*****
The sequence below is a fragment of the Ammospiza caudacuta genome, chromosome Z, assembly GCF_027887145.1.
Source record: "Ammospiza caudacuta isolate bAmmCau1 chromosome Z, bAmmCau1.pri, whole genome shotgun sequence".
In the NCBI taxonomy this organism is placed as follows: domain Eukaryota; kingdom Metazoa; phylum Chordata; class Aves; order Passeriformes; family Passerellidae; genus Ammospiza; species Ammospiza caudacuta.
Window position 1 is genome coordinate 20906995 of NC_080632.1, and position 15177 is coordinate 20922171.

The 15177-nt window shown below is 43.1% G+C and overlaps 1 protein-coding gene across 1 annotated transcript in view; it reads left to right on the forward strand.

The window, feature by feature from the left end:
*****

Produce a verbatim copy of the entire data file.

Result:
The sequence below is a fragment of the Ammospiza caudacuta genome, chromosome Z, assembly GCF_027887145.1.
Source record: "Ammospiza caudacuta isolate bAmmCau1 chromosome Z, bAmmCau1.pri, whole genome shotgun sequence".
In the NCBI taxonomy this organism is placed as follows: domain Eukaryota; kingdom Metazoa; phylum Chordata; class Aves; order Passeriformes; family Passerellidae; genus Ammospiza; species Ammospiza caudacuta.
Window position 1 is genome coordinate 20906995 of NC_080632.1, and position 15177 is coordinate 20922171.

The 15177-nt window shown below is 43.1% G+C and overlaps 1 protein-coding gene across 1 annotated transcript in view; it reads left to right on the forward strand.

The window, feature by feature from the left end: